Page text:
I retired from service in the spring of 1967 with the rank of E-8. I get a very nice retirement check every month that enables my wife and me to live a reasonably comfortable life style here in Honolulu. I can even occasionally help one of our offspring when trouble happens. 1967 seems like yesterday to me, but let’s face it, that was almost a lifetime ago, so maybe my opinions about the military are now completely irrelevant. I’ll let you decide.
Let me take you back to my salad days when I was an Army T/5 (Remember those?) and had wangled the company clerk’s job. I didn’t particular like the job but it beat the hell out of being in the field. I don’t know exactly why the following incident sticks in my mind, but it does. I was goofing off in the barrack one afternoon, stretched out on my bunk, when my name came roaring over the bitch-box along with the command to get my ass back to the orderly room NOW! (Do they still have bitch-boxes?) It was our First Sergeant and I could tell he was pissed. He was having some sort of big squabble with the Personnel Office and as I entered the Orderly Room I heard him say to one of the Platoon Sergeants, “For Christ sake they got Majors doing Corporal’s jobs these days! What the fuck is happening to this man’s Army”? Now the First had joined the Army the same year I was born so I thought, “The poor old bastard is living in the past.” You may find I have the same problem here in this diary.
One of the ways I start up a conversation with another retiree I chance to meet in my travels, is to ask the question “How many times did you think about quitting”? The answer is usually, “More times than I can count.” My point being military life is not always a bowl of cherries. Over my years as an NCO I lost many a good subordinates and a few good superiors, to civilian life. Some to the same field we worked in and some to other careers that military life had provided the time, opportunity and sometime even the school, to prepare for. The U, S, Military has made great contributions to training people for good well-paying jobs. In the past we have been a big social plus, other than just our prime purpose of defending the Nation. Good cooks and mechanics were hard to retain. People with administrative skills and training could usually find a good civilian job with no trouble. A rifleman, not so much, but a few I knew got degrees in their off time and the military encouraged and supported them. Some people got real-estate licenses or developed other skills they trained for while in service. How many cops got their start as MP’s? I could go on and on.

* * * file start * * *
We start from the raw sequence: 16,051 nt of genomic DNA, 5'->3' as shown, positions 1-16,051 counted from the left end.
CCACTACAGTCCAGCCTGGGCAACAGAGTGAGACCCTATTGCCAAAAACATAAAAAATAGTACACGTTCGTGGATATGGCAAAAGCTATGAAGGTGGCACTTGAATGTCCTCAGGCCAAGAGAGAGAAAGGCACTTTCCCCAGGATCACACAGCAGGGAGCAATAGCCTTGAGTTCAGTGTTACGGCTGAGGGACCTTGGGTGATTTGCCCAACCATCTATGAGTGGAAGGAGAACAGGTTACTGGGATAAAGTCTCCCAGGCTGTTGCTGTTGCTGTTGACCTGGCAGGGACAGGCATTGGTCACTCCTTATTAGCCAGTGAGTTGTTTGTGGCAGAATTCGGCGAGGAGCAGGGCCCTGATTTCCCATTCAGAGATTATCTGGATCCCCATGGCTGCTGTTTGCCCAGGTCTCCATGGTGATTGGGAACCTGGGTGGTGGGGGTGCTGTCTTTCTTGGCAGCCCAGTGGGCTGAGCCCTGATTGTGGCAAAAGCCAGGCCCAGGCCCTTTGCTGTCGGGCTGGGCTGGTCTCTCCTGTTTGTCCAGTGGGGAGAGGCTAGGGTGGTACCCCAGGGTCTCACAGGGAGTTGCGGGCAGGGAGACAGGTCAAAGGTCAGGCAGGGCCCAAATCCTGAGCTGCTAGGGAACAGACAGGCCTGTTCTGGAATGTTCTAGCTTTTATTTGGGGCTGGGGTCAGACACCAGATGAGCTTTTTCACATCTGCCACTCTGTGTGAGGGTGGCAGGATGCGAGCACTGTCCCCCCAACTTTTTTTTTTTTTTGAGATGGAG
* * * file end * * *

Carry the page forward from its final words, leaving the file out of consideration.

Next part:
I spent a lot of time in Japan during the occupation. Those of you who may have read my diaries about my time in Korea know I was not a big fan of General MacArthur, but do gave him hell of a lot of credit for his brilliant handling of the occupation. I traveled a lot in Japan in those days, from Kyushu to the Northern tip of Honshu, plus a number of years in Tokyo and Kure, near Hiroshima, and some time up by Misawa. Never ran across a single contractor all during that time, not one, and no mercenaries either. We hired a lot of Japanese to help stimulate their economy and it worked. We used Keynesian principals. We occupied Japan with a few understrength Divisions and support troops. We helped rebuilt their self-defense forces. We helped them rebuild their country, their way, not ours. We certainly did not do it ourselves nor did we contract it out.
The population of Japan at the end of WWII was roughly 86 million. That figure is well over the combine populations of Iran and Afghanistan. It seemed to me we had one person on the U.S. payroll for every 4 or 5 citizens of those occupied nations. We often had more contractors in country than we had troops. In Iran and Afghanistan the contractors rip off the U.S. tax payer to the tune of at least 60 billion dollars. (And counting?) (See the Commission on Wartime Contracting Report, April 2011. It’s on the web.)
When that amount of money is stolen in such a short period of time you would think a bunch of it would be recovered. Go ahead, try to find out how much we’ve gotten back, and lots of luck with that. (Send your search engine to SIGAR.)
The Bush Administration privatized the Military and the Wars. In my opinion they weakened the Military by doing so, and by the same token, the United States. I believe Rumsfeld, the Sectary of Defense at the time, the guy who planned and executed the privatization of everything in sight was the worst thing that ever happens to the United States.
Hickam AFB is really a beautiful instillation with flowering trees, tropical plants, and trimmed hedges of bougainvillea, clipped to perfection. For beauty I would say it’s equal to or better than any Federal Property or park in the United States. I pulled a tour there from 59 to 64. The entire base maintenance was done by GI’s back then.
If you travel from the entrance gate, (Which is guarded now by civilians.) to the cantonment area that is the Commissary and BX, you will usually see hordes of civilian workers with leaf blowers, trimmers and people collecting fallen plant debris. (Believe me there’s a lot of that.) I’m sure they all have health insurance and probably pensions. I know this is anecdotal but I have no doubt it’s happening everywhere on every base and every post. Convince me if you can, that privatization is more efficient that a military operation and that it saves us money as well.
I believe in a strong national defense, but waste which I believe is currently rampant, makes us weaker as a military force and as nation. They have contracted out the Mess Sergeant, the Cook, the Supply Sergeant, the Motor Sergeant and the MP’s + KP. What’s next? Move Personal and Finance to India?